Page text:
A fan in Santa Fe once called The Constellations a real-life version of The Royal Tannenbaums. That sentiment is true.
This band of Atlanta brothers and sisters agree. The Constellations embody the highly intelligent nature of the disillusioned Tannenbaum family. All they’re trying to do is carve a path and find themselves in the process.
The Constellations have a two and a half year rotating line-up change to blame for their eclectic approach to music making. For frontman Elijah Jones and the rest of the gang, the studio is the playground and the instruments are the toys. Continue reading →
Hot Ticket is a column where I occasionally highlight an excellent upcoming concert that might not ping on your sonar otherwise.
On Tuesday, April 20th, The Mary Onettes (of Sweden) will bring their perfected brand of doomed romance, indie-pop to DC9. The Mary Onettes are touring to support their excellent second album, Islands.
I have never seen The Mary Onettes perform live but have been a fan of their music for a long time. I am very excited for the chance to see them, especially at such an intimate venue. Their concerts have received rave reviews calling their live performance magical and grandiose, while applauding their subjugation and mastery of their chosen stylistic niche.
The Mary Onettes’ sound is in the vein Echo & The Bunnymen, Simple Minds, and New Order. They create emotional, sweeping, synth and guitar based tunes that hark back to the heyday of the gloomy romantic singer: a character usually seen sporting all black, walking along an anonymous cement embankment on a gray day, while lamenting how the world just won’t let him be with his lady love. It is epic, tragic, fun stuff that offers a great nostalgia vibe while providing a new millennium update on a sound that was largely absent from music in the 1990’s. At the same time, The Mary Onettes play this music with complete seriousness. There isn’t a trace of hip irony in their songs. Instead there is a refreshing honesty that lends actual emotion to their music. The Mary Onettes are a band that try to revive the lost romantic in us all.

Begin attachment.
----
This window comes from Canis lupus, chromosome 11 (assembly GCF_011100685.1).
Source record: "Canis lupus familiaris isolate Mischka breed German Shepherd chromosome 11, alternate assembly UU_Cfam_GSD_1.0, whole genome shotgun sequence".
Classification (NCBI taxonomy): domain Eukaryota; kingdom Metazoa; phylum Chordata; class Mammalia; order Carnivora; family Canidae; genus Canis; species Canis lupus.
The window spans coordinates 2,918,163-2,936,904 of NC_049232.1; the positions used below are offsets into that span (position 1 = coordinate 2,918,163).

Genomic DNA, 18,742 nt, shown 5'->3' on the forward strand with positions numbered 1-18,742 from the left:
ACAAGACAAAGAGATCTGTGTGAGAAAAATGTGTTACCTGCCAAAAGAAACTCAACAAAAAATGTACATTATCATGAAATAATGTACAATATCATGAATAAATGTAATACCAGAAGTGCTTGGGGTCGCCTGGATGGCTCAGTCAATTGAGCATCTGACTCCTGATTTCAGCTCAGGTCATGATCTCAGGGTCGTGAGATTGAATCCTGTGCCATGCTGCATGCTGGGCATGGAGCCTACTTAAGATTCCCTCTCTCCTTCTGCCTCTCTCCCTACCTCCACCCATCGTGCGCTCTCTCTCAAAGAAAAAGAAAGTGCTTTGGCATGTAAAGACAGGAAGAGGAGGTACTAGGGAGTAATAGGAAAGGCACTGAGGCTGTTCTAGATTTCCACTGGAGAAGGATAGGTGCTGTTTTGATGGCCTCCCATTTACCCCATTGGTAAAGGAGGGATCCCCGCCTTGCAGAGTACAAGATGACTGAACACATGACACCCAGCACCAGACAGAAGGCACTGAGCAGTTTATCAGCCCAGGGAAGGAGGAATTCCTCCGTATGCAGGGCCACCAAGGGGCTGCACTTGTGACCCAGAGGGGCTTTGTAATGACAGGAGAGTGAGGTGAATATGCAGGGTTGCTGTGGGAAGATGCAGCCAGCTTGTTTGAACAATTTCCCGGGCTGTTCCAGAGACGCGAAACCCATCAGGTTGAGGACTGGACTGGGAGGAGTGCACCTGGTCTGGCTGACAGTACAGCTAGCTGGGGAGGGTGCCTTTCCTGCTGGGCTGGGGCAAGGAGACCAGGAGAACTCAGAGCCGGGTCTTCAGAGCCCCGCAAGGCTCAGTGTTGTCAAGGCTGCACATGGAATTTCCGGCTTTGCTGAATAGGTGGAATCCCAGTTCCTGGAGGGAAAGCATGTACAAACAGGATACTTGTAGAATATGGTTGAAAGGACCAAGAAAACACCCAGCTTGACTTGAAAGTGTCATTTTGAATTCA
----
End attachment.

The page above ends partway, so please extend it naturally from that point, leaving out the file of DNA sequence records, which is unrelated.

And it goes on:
I think this show is going to be a real stunner. The synths and guitars are going to sound great at DC9. And I can not even imagine what it is going to be like standing that close to Philip Ekström while he croons tunes that are meant to be sung across massive canyons and raging rivers to his love on the other side.
Norwegian, neo-shoegazer, wunderkinds Serena Maneesh (finally!) returned to the DC area on Wednesday night when they played a painfully short but brilliant set at DC9. It has been four long years since Serena Maneesh first brought their mammoth live sound to our area; when they played to an embarrassingly small crowd at the State Theater in 2006. I was one of the lucky few in attendance that night and I have been a babbling fool about this band ever since; singing their praises every time the shoegazer revival is up for discussion and playing just about every track off their first self-titled debut at my DJ nights over the years. If you read my original review and then their #2 spot on my 2006 best shows list, it is obvious how taken I was by their My Bloody Valentine-esque approach to live performance. The State Theater show is one of the best shows I have ever attended. Hence my many years of agony awaiting their return. Continue reading →
Every band’s gotta start somewhere. Last month, we took a look at local acts at local venues. The homegrown groups got some sweet, sweet lovin’ via your attendance at their shows. April, the first full month of spring, calls for a savory new way to titillate your aesthetic sense. Here are five concerts to catch at the hometown venues you’ve learned to love with up-and-coming east coast (and Canadian!) musicians, air guitar pros, and a personal favorite of mine (aka live jazz). Continue reading →
Three piece band Phil and the Osophers are a group of indie rockers who lend a great deal of thought to each word chosen while crafting their song lyrics. They can be found opening for A Sunny Day in Glasgow with Faux Slang this Sunday night at DC9 for an 8:30 p.m., 18+ show. Tickets are $10.